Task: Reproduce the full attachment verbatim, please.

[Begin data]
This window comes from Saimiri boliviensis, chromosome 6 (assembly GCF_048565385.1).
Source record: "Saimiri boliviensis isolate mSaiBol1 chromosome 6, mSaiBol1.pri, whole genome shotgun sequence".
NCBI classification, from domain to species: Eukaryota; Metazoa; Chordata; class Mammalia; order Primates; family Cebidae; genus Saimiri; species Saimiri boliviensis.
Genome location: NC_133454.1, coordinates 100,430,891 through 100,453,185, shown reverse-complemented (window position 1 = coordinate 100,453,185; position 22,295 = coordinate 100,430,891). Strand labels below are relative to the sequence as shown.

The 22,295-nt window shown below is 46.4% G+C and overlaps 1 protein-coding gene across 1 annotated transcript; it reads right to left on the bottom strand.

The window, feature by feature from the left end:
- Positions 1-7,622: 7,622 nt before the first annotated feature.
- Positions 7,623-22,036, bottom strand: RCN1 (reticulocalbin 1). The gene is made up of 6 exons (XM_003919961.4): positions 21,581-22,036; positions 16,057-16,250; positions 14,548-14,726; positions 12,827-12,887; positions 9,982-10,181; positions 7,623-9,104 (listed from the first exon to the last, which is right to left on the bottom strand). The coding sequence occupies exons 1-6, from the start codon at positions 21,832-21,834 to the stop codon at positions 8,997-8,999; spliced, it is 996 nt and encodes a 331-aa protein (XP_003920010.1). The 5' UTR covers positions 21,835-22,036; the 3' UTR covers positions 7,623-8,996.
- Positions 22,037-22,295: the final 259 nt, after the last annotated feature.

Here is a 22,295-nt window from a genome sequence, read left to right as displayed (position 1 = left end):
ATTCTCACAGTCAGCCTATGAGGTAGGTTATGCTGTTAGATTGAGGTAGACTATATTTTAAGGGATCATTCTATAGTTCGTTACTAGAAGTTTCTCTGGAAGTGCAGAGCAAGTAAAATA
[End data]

This window comes from Saimiri boliviensis, chromosome 6 (assembly GCF_048565385.1).
Source record: "Saimiri boliviensis isolate mSaiBol1 chromosome 6, mSaiBol1.pri, whole genome shotgun sequence".
NCBI classification, from domain to species: Eukaryota; Metazoa; Chordata; class Mammalia; order Primates; family Cebidae; genus Saimiri; species Saimiri boliviensis.
Genome location: NC_133454.1, coordinates 100,430,891 through 100,453,185, shown reverse-complemented (window position 1 = coordinate 100,453,185; position 22,295 = coordinate 100,430,891). Strand labels below are relative to the sequence as shown.

The 22,295-nt window shown below is 46.4% G+C and overlaps 1 protein-coding gene across 1 annotated transcript; it reads right to left on the bottom strand.

The window, feature by feature from the left end:
- Positions 1-7,622: 7,622 nt before the first annotated feature.
- Positions 7,623-22,036, bottom strand: RCN1 (reticulocalbin 1). The gene is made up of 6 exons (XM_003919961.4): positions 21,581-22,036; positions 16,057-16,250; positions 14,548-14,726; positions 12,827-12,887; positions 9,982-10,181; positions 7,623-9,104 (listed from the first exon to the last, which is right to left on the bottom strand). The coding sequence occupies exons 1-6, from the start codon at positions 21,832-21,834 to the stop codon at positions 8,997-8,999; spliced, it is 996 nt and encodes a 331-aa protein (XP_003920010.1). The 5' UTR covers positions 21,835-22,036; the 3' UTR covers positions 7,623-8,996.
- Positions 22,037-22,295: the final 259 nt, after the last annotated feature.

Here is a 22,295-nt window from a genome sequence, read left to right as displayed (position 1 = left end):
ATTCTCACAGTCAGCCTATGAGGTAGGTTATGCTGTTAGATTGAGGTAGACTATATTTTAAGGGATCATTCTATAGTTCGTTACTAGAAGTTTCTCTGGAAGTGCAGAGCAAGTAAAATA